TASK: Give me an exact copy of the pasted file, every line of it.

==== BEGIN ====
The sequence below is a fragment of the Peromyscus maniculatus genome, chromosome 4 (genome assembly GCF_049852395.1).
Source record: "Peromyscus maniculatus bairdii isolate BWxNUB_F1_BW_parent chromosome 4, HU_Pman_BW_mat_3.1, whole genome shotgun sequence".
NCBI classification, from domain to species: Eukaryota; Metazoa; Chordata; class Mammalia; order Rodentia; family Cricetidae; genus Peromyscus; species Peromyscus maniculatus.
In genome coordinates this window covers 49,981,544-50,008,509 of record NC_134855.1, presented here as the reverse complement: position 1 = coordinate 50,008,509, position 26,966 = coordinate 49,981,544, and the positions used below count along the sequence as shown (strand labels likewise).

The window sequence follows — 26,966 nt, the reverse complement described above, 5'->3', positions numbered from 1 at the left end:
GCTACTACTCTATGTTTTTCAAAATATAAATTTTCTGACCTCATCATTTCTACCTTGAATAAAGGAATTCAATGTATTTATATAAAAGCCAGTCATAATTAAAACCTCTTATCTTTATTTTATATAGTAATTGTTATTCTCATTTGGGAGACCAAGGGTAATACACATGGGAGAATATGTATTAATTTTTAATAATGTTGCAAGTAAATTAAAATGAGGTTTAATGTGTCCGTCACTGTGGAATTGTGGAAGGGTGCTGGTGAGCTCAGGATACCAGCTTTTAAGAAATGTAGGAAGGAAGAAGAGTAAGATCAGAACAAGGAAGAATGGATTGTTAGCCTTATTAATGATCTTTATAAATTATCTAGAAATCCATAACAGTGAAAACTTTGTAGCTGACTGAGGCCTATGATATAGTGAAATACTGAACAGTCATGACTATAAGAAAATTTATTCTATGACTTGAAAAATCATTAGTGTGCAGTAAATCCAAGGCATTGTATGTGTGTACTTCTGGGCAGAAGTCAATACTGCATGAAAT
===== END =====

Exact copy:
The sequence below is a fragment of the Peromyscus maniculatus genome, chromosome 4 (genome assembly GCF_049852395.1).
Source record: "Peromyscus maniculatus bairdii isolate BWxNUB_F1_BW_parent chromosome 4, HU_Pman_BW_mat_3.1, whole genome shotgun sequence".
NCBI classification, from domain to species: Eukaryota; Metazoa; Chordata; class Mammalia; order Rodentia; family Cricetidae; genus Peromyscus; species Peromyscus maniculatus.
In genome coordinates this window covers 49,981,544-50,008,509 of record NC_134855.1, presented here as the reverse complement: position 1 = coordinate 50,008,509, position 26,966 = coordinate 49,981,544, and the positions used below count along the sequence as shown (strand labels likewise).

The window sequence follows — 26,966 nt, the reverse complement described above, 5'->3', positions numbered from 1 at the left end:
GCTACTACTCTATGTTTTTCAAAATATAAATTTTCTGACCTCATCATTTCTACCTTGAATAAAGGAATTCAATGTATTTATATAAAAGCCAGTCATAATTAAAACCTCTTATCTTTATTTTATATAGTAATTGTTATTCTCATTTGGGAGACCAAGGGTAATACACATGGGAGAATATGTATTAATTTTTAATAATGTTGCAAGTAAATTAAAATGAGGTTTAATGTGTCCGTCACTGTGGAATTGTGGAAGGGTGCTGGTGAGCTCAGGATACCAGCTTTTAAGAAATGTAGGAAGGAAGAAGAGTAAGATCAGAACAAGGAAGAATGGATTGTTAGCCTTATTAATGATCTTTATAAATTATCTAGAAATCCATAACAGTGAAAACTTTGTAGCTGACTGAGGCCTATGATATAGTGAAATACTGAACAGTCATGACTATAAGAAAATTTATTCTATGACTTGAAAAATCATTAGTGTGCAGTAAATCCAAGGCATTGTATGTGTGTACTTCTGGGCAGAAGTCAATACTGCATGAAAT